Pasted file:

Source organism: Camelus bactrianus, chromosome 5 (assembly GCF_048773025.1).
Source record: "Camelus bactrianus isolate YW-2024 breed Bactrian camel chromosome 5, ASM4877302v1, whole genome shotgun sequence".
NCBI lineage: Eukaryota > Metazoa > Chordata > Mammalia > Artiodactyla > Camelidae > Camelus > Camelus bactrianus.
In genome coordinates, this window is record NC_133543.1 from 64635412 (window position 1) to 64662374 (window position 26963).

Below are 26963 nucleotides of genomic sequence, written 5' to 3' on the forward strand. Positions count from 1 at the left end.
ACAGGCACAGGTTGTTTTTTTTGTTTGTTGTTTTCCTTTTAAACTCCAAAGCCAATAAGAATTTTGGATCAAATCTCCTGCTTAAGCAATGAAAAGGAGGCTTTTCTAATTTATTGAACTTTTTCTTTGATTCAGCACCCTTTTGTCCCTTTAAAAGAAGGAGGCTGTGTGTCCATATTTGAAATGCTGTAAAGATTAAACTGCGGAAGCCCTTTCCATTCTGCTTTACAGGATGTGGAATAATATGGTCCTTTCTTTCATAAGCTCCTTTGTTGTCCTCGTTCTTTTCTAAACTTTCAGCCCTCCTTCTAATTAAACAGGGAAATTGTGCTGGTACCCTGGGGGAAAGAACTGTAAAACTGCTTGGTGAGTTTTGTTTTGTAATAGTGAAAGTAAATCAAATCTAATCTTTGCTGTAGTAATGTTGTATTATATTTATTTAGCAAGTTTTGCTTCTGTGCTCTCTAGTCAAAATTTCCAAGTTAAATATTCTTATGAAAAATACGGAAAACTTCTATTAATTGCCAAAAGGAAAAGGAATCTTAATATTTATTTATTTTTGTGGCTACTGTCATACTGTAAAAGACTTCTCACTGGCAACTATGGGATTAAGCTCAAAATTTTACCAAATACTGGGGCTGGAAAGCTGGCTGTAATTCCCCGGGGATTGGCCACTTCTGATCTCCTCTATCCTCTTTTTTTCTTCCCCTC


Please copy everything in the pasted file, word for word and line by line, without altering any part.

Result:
Source organism: Camelus bactrianus, chromosome 5 (assembly GCF_048773025.1).
Source record: "Camelus bactrianus isolate YW-2024 breed Bactrian camel chromosome 5, ASM4877302v1, whole genome shotgun sequence".
NCBI lineage: Eukaryota > Metazoa > Chordata > Mammalia > Artiodactyla > Camelidae > Camelus > Camelus bactrianus.
In genome coordinates, this window is record NC_133543.1 from 64635412 (window position 1) to 64662374 (window position 26963).

Below are 26963 nucleotides of genomic sequence, written 5' to 3' on the forward strand. Positions count from 1 at the left end.
ACAGGCACAGGTTGTTTTTTTTGTTTGTTGTTTTCCTTTTAAACTCCAAAGCCAATAAGAATTTTGGATCAAATCTCCTGCTTAAGCAATGAAAAGGAGGCTTTTCTAATTTATTGAACTTTTTCTTTGATTCAGCACCCTTTTGTCCCTTTAAAAGAAGGAGGCTGTGTGTCCATATTTGAAATGCTGTAAAGATTAAACTGCGGAAGCCCTTTCCATTCTGCTTTACAGGATGTGGAATAATATGGTCCTTTCTTTCATAAGCTCCTTTGTTGTCCTCGTTCTTTTCTAAACTTTCAGCCCTCCTTCTAATTAAACAGGGAAATTGTGCTGGTACCCTGGGGGAAAGAACTGTAAAACTGCTTGGTGAGTTTTGTTTTGTAATAGTGAAAGTAAATCAAATCTAATCTTTGCTGTAGTAATGTTGTATTATATTTATTTAGCAAGTTTTGCTTCTGTGCTCTCTAGTCAAAATTTCCAAGTTAAATATTCTTATGAAAAATACGGAAAACTTCTATTAATTGCCAAAAGGAAAAGGAATCTTAATATTTATTTATTTTTGTGGCTACTGTCATACTGTAAAAGACTTCTCACTGGCAACTATGGGATTAAGCTCAAAATTTTACCAAATACTGGGGCTGGAAAGCTGGCTGTAATTCCCCGGGGATTGGCCACTTCTGATCTCCTCTATCCTCTTTTTTTCTTCCCCTC